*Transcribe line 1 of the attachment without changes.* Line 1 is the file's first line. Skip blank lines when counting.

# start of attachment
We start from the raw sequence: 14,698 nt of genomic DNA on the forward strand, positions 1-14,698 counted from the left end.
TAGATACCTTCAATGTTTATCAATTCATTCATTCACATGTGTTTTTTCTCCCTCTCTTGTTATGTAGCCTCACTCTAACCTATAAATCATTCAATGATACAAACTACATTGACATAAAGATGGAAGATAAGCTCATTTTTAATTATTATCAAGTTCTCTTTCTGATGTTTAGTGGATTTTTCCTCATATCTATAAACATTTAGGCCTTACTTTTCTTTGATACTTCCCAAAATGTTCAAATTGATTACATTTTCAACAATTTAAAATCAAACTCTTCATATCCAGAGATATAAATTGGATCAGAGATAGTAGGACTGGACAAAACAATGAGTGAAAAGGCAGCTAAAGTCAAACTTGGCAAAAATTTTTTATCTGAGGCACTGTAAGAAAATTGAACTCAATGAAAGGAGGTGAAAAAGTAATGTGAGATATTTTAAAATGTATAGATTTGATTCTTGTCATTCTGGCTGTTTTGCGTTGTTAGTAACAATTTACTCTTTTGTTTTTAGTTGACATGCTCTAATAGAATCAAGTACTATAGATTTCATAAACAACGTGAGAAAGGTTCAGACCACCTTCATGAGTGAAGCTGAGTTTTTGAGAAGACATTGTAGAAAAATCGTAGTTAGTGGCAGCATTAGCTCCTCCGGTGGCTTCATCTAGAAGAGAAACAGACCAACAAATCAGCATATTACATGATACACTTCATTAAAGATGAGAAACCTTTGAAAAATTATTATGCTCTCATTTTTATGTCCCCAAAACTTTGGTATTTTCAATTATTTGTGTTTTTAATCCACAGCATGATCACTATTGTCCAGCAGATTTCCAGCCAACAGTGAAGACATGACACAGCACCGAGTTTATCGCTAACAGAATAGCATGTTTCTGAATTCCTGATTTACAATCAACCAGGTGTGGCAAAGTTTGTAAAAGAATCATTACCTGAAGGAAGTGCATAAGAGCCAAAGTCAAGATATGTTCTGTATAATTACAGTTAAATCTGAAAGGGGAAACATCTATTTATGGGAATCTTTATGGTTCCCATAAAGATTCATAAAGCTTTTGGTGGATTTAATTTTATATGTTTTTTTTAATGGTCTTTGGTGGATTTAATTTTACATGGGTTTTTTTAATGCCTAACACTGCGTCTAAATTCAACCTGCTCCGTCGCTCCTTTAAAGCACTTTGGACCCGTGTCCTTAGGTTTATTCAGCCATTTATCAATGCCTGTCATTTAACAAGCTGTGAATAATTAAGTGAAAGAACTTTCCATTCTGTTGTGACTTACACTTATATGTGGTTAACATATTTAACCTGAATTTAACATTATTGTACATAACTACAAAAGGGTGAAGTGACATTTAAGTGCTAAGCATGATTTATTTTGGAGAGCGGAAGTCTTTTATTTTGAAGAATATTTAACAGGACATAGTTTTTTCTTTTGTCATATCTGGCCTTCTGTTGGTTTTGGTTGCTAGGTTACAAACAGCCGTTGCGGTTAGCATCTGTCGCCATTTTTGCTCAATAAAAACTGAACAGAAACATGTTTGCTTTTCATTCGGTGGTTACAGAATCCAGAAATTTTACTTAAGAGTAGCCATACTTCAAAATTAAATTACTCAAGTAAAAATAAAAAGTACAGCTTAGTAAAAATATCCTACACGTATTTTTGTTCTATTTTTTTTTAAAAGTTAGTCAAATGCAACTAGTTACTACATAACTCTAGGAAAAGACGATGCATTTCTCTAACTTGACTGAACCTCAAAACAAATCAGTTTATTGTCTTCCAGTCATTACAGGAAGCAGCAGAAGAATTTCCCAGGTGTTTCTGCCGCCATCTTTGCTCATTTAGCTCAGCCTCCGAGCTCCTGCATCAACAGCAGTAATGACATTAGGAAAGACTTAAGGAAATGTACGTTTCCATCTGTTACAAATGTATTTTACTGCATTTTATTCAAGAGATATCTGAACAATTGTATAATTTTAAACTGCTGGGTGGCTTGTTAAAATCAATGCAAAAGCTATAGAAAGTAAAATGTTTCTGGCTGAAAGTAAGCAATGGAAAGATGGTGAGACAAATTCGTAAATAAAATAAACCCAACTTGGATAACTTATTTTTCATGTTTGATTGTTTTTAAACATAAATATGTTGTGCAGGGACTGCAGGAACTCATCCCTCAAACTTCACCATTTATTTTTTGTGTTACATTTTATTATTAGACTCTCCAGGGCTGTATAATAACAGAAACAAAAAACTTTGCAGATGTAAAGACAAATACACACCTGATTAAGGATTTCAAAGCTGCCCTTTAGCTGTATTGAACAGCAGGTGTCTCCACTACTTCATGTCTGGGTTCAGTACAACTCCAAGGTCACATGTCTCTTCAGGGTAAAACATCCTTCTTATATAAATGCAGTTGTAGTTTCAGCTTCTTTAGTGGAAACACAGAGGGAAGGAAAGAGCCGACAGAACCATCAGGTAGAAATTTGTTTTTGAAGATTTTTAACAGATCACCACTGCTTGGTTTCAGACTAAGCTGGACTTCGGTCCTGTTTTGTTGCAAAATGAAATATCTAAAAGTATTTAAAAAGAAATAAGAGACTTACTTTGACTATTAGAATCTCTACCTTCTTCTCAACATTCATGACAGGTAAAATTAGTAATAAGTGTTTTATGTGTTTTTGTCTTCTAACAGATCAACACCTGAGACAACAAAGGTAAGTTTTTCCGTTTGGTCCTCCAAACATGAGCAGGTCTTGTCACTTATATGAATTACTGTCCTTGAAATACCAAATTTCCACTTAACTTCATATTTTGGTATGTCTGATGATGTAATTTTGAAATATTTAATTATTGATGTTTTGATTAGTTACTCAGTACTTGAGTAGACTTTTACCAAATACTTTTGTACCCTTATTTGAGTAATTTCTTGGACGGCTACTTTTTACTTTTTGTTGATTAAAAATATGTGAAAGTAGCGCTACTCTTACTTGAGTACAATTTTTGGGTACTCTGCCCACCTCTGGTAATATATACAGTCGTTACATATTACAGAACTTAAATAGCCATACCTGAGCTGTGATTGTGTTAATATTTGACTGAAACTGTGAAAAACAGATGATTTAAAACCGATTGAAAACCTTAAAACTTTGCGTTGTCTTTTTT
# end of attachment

We start from the raw sequence: 14,698 nt of genomic DNA on the forward strand, positions 1-14,698 counted from the left end.